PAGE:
A Life Stranger (and Better) Than Fiction
People often declare my life to be stranger than fiction. (It’s true, and it’s both a blessing and a curse.)
Usually, that observation is followed by an urging for me to write a memoir. I reply that I’ve tried, but simply don’t know how to end it. I can’t tie up my life story with a bow and a “happily ever after,” because it simply doesn’t feel right for me. I have too much left to do: more suffering, more joy, more life.
That dilemma is one of many reasons I love writing columns: They trickle throughout the course of one’s life, often ended perhaps only by an obituary the columnist doesn’t have the responsibility to write. I sometimes imagine what my obituary would look like. Would the narrator of my life’s final chapter remark that I learned to “call myself beloved, to feel myself beloved on the earth”? I hope, and for now, I strive.
Racing clocks vs. absorbing moments
Recently, I watched the 2006 film “Stranger Than Fiction.” If you haven’t seen it, check it out before reading on, unless you’re fine with spoilers.
In it, an author who specializes in writing tragedy is typing a story without realizing her main character is a real-life man named Harold Crick. Suddenly, he can hear the author’s narration as he goes about his day. He’s tossed into turmoil when he hears her note that his death is “imminent.”
His life is mundane: nothing more than precisely executed rituals. He brushes each tooth the same number of times each morning, takes the same number of steps to his bus, and uses a wristwatch to time every single daily task. Time dictates his life. Upon hearing his death is near, time becomes more enemy than guide.
Harold loosens up after a literature professor tells him to simply accept the inevitable by living out his last days achieving what he’s always yearned for, but feared pursuing. He falls in love, deepens a friendship, learns to play the guitar, jokes more. His wristwatch is now rarely mentioned. He stops racing the clock and learns to invest himself fully in each moment.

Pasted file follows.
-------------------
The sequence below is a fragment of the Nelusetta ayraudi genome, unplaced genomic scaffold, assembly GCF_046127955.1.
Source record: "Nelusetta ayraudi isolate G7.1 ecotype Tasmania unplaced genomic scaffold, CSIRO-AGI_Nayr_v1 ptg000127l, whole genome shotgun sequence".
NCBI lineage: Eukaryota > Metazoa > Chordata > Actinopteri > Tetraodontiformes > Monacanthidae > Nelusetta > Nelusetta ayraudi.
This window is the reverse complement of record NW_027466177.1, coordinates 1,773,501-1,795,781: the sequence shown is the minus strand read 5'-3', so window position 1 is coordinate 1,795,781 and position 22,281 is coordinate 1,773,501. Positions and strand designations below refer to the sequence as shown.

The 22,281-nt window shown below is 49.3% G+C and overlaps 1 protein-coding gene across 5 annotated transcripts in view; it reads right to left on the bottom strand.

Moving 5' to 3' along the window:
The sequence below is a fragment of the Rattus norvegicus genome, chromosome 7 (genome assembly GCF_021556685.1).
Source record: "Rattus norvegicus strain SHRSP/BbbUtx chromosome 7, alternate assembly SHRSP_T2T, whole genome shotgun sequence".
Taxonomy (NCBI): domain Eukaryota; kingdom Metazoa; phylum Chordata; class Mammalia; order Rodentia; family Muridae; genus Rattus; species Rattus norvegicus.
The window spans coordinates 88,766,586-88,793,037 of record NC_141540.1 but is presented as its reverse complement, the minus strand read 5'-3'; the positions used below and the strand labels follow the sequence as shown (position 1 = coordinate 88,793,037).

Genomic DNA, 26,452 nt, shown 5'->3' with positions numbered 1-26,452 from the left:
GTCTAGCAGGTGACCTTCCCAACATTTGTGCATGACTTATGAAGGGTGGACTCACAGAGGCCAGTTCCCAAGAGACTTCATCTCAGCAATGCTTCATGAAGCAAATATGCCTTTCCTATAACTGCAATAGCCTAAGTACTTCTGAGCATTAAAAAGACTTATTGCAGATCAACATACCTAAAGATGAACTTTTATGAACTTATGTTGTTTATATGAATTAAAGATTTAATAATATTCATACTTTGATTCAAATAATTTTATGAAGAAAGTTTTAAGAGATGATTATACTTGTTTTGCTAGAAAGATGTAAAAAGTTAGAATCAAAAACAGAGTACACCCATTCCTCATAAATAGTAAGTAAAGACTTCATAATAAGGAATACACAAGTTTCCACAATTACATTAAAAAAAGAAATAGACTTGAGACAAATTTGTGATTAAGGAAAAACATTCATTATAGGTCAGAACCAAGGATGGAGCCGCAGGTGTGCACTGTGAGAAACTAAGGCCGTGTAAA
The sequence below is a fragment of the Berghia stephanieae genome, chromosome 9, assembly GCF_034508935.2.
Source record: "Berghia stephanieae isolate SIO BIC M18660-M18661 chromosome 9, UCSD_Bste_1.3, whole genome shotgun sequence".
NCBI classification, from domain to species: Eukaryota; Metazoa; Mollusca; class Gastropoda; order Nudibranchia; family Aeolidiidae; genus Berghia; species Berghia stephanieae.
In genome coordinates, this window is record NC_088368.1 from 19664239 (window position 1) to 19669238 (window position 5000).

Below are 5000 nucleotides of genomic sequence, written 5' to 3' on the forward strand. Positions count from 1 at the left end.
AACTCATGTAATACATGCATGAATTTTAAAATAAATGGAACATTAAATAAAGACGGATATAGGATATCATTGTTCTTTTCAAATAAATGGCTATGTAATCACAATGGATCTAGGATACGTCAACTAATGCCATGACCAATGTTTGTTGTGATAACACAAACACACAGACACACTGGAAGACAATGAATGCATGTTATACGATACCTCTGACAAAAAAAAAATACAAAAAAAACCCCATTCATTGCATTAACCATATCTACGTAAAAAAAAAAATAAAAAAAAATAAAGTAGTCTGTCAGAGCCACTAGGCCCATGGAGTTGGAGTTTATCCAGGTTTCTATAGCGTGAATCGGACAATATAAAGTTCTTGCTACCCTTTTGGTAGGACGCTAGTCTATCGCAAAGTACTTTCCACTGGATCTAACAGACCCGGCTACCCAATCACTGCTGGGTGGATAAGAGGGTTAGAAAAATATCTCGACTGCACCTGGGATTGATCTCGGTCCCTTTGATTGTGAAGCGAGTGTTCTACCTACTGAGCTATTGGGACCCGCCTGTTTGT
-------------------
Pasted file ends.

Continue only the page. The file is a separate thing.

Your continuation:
I felt the very same following a near-death experience in June 2016. I needed to rid myself of my tunnel vision, of constantly worrying about time, money, security, selfish ambition. Before 2016, those things mattered more than dreams and love. I wanted to make every moment count, and I tried my hardest — I really did — to help as many people as I could, knowing their stories would extend far beyond my own. They deserved to know the joy I hadn’t discovered until my dusk.
My wristwatch stopped mattering, but my breathing grew increasingly strained. A narrator might say my death was imminent.
When Harold realizes his death is hours away, he says, “I can’t die right now. It’s just really bad timing.” He’s learned death is a motivator to live vibrantly and boldly, but now he loves life so much that it hurts to imagine leaving it. But he doesn’t want to fight his mortality anymore because he’s learned that his story needs an ending, and that it can be a beautiful ending. His author has decided he’ll die while helping others.
I’d become intimate with death after mid-2016, but that’s not to say I wanted to die. No, now that I’d tasted what it was like to really live — ironically, while dying — I craved more chapters. I was passing from this world peacefully, but wishing I could have just one more life-altering discussion or chance to affirm a friend or more shared laughs and joyful tears.
Surprisingly, Harold ends up surviving his brush with death. His author of life had surprising plans: a plot twist.
My own plot twist came in the form of a double-lung transplant.
Now, I continue my journey in the spirit of a “Yes Man,” meaning I rarely ever turn down an adventure. I’m determined to get as much mileage from my donor’s lungs as possible. It’s been exhilarating. And between each exhilaration, I continue to try to help others because nothing fills me with more joy than love.
Four years after my transplant, I gratefully accept each day as a new plot twist: a reason to love, to learn, to laugh, to thrive. I can’t write my memoir because I will never be able to guess my beautiful ending — no narrator has revealed that bit of info to me. But that’s OK. I can leave far more impactful legacies than my writing.
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